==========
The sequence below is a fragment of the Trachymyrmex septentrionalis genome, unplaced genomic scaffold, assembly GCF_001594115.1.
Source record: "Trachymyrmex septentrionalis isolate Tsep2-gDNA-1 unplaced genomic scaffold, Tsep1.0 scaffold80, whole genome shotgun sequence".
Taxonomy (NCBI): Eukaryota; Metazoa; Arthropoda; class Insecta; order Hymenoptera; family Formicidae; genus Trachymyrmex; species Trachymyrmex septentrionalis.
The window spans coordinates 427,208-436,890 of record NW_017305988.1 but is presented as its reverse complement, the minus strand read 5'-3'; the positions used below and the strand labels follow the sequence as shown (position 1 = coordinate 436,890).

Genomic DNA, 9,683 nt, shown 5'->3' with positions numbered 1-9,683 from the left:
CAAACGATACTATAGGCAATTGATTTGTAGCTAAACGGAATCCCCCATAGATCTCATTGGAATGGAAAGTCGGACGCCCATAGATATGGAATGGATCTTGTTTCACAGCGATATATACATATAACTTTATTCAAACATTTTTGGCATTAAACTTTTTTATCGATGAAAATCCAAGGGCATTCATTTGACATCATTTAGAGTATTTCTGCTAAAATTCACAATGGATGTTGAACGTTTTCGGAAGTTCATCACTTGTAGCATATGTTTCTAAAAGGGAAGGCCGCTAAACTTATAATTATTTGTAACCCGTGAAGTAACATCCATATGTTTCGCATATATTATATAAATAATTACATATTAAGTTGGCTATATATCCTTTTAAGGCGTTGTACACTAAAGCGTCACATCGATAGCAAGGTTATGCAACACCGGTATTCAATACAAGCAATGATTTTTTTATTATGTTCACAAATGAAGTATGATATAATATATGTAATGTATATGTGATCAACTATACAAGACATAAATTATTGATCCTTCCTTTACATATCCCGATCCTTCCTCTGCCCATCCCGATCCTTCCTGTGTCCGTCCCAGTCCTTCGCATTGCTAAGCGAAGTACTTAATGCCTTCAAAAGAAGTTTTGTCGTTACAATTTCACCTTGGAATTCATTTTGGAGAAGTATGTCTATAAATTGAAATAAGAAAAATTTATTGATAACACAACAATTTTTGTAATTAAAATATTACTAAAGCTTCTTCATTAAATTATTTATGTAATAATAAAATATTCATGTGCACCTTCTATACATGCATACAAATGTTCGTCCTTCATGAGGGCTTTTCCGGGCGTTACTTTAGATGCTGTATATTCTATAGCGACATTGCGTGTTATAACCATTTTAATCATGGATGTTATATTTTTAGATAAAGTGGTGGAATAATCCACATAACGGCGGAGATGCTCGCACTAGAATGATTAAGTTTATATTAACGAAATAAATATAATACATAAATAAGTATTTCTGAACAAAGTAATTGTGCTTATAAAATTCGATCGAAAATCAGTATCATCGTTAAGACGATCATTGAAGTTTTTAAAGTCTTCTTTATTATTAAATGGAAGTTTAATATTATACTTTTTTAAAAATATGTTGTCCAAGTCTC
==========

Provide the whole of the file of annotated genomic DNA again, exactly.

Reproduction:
The sequence below is a fragment of the Trachymyrmex septentrionalis genome, unplaced genomic scaffold, assembly GCF_001594115.1.
Source record: "Trachymyrmex septentrionalis isolate Tsep2-gDNA-1 unplaced genomic scaffold, Tsep1.0 scaffold80, whole genome shotgun sequence".
Taxonomy (NCBI): Eukaryota; Metazoa; Arthropoda; class Insecta; order Hymenoptera; family Formicidae; genus Trachymyrmex; species Trachymyrmex septentrionalis.
The window spans coordinates 427,208-436,890 of record NW_017305988.1 but is presented as its reverse complement, the minus strand read 5'-3'; the positions used below and the strand labels follow the sequence as shown (position 1 = coordinate 436,890).

Genomic DNA, 9,683 nt, shown 5'->3' with positions numbered 1-9,683 from the left:
CAAACGATACTATAGGCAATTGATTTGTAGCTAAACGGAATCCCCCATAGATCTCATTGGAATGGAAAGTCGGACGCCCATAGATATGGAATGGATCTTGTTTCACAGCGATATATACATATAACTTTATTCAAACATTTTTGGCATTAAACTTTTTTATCGATGAAAATCCAAGGGCATTCATTTGACATCATTTAGAGTATTTCTGCTAAAATTCACAATGGATGTTGAACGTTTTCGGAAGTTCATCACTTGTAGCATATGTTTCTAAAAGGGAAGGCCGCTAAACTTATAATTATTTGTAACCCGTGAAGTAACATCCATATGTTTCGCATATATTATATAAATAATTACATATTAAGTTGGCTATATATCCTTTTAAGGCGTTGTACACTAAAGCGTCACATCGATAGCAAGGTTATGCAACACCGGTATTCAATACAAGCAATGATTTTTTTATTATGTTCACAAATGAAGTATGATATAATATATGTAATGTATATGTGATCAACTATACAAGACATAAATTATTGATCCTTCCTTTACATATCCCGATCCTTCCTCTGCCCATCCCGATCCTTCCTGTGTCCGTCCCAGTCCTTCGCATTGCTAAGCGAAGTACTTAATGCCTTCAAAAGAAGTTTTGTCGTTACAATTTCACCTTGGAATTCATTTTGGAGAAGTATGTCTATAAATTGAAATAAGAAAAATTTATTGATAACACAACAATTTTTGTAATTAAAATATTACTAAAGCTTCTTCATTAAATTATTTATGTAATAATAAAATATTCATGTGCACCTTCTATACATGCATACAAATGTTCGTCCTTCATGAGGGCTTTTCCGGGCGTTACTTTAGATGCTGTATATTCTATAGCGACATTGCGTGTTATAACCATTTTAATCATGGATGTTATATTTTTAGATAAAGTGGTGGAATAATCCACATAACGGCGGAGATGCTCGCACTAGAATGATTAAGTTTATATTAACGAAATAAATATAATACATAAATAAGTATTTCTGAACAAAGTAATTGTGCTTATAAAATTCGATCGAAAATCAGTATCATCGTTAAGACGATCATTGAAGTTTTTAAAGTCTTCTTTATTATTAAATGGAAGTTTAATATTATACTTTTTTAAAAATATGTTGTCCAAGTCTC